David Dellinger: The Life and Times of a Nonviolent Revolutionary

David Dellinger: The Life and Times of a Nonviolent Revolutionary

by Andrew E. Hunt
     
 

ISBN-10: 0814736386

ISBN-13: 9780814736388

Pub. Date: 05/01/2006

Publisher: New York University Press

The year was 1969. In a Chicago courthouse, David Dellinger, one of the Chicago Eight, stood trial for conspiring to disrupt the National Democratic Convention. Dellinger, a long-time but relatively unknown activist, was suddenly, at fifty-three, catapulted into the limelight for his part in this intense courtroom drama.

From obscurity to leader of the antiwar

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Overview

The year was 1969. In a Chicago courthouse, David Dellinger, one of the Chicago Eight, stood trial for conspiring to disrupt the National Democratic Convention. Dellinger, a long-time but relatively unknown activist, was suddenly, at fifty-three, catapulted into the limelight for his part in this intense courtroom drama.

From obscurity to leader of the antiwar movement, David Dellinger is the first full biography of a man who bridged the gap between the Old Left and the New Left. Born in 1915 in the upscale Boston suburb of Wakefield to privilege, Dellinger attended Yale during the Depression, where he became an ardent pacifist and antiwar activist. Rejecting his parents’ affluent lifestyle, he endured lengthy prison sentences as a conscientious objector to World War II and created a commune in northern New Jersey in the 1940s, a prototype for those to follow twenty years later.

His instrumental role in the creation of Liberation magazine in 1956 launched him onto the national stage. Writing regular essays for the influential radical monthly on the arms race and the Civil Rights movement, he earned an audience among the New Left radicals. As anti-Vietnam sentiment grew, he became, in Abbie Hoffman’s words, the father of the antiwar movement and the architect of the 1968 demonstrations in Chicago. He remained active in anti-war causes until his death on May 25, 2004 at age 88.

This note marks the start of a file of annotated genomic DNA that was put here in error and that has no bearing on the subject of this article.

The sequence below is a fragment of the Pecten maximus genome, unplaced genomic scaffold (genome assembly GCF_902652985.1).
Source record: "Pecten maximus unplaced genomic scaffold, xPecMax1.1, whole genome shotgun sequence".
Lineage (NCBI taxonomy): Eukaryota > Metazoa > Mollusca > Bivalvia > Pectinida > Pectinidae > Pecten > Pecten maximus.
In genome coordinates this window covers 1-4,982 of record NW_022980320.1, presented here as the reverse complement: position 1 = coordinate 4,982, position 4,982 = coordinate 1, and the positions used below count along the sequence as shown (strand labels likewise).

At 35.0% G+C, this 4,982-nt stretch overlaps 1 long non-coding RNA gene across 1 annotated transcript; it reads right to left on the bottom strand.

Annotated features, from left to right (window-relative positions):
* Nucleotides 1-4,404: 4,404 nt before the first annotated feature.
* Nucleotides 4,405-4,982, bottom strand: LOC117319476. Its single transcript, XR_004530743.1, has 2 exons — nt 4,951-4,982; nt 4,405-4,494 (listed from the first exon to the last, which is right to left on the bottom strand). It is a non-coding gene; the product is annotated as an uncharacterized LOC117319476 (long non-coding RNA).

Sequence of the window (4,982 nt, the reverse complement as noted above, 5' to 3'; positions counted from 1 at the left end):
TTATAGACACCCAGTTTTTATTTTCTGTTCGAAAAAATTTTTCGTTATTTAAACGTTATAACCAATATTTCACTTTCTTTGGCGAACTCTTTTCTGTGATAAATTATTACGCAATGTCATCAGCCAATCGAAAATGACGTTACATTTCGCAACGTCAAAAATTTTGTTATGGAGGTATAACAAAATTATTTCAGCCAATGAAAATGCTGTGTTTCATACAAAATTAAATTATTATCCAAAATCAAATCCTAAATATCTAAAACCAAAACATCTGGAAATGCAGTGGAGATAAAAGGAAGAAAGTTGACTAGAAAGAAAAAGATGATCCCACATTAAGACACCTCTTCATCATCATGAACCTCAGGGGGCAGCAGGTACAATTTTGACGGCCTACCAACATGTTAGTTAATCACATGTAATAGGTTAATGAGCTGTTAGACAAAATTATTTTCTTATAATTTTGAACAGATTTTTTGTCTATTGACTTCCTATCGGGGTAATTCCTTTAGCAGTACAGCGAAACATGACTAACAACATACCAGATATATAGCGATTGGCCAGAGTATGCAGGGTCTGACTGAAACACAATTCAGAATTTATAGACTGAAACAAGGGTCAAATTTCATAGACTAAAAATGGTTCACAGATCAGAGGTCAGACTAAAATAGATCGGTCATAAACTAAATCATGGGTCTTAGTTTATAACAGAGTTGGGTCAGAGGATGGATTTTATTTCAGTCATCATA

Vilified by critics and glorified by supporters, Dellinger was a man of contradictions: a rigid Ghandian who nonetheless supported violent revolutionary movements; a radical thinker and gifted writer forced to work as a baker to feed his large family; and a charismatic leader who taught his followers to distrust all leaders. Along the way, he encountered Eleanor Roosevelt, Ho Chi Minh, Martin Luther King, Jr., the Black Panthers and all the other major figures of the American Left.

The remarkable story of a stubborn visionary torn between revolution and compromise, David Dellinger reveals the perils of dissent in America through the struggles of one of our most important dissenters.

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Product Details

ISBN-13:
9780814736388
Publisher:
New York University Press
Publication date:
05/01/2006
Edition description:
New Edition
Pages:
346
Product dimensions:
6.00(w) x 9.00(h) x 1.30(d)

Table of Contents

Contents
Acknowledgments
Introduction
1 Wakefield
2 The Education of a Pacifist
3 The Hole
4 “Conchies”
5 A Rebel in Cold-War America
6 Winds of Change
7 The Birth of a Movement
8 Gandhi and Guerrilla
9 The Road to Chicago
10 Disrupting the Holy Mysteries
11 Staying the Course
12 Making Peace in Vermont
13 Farewell, Tough Guy
Notes
Bibliography
Index
About the Author

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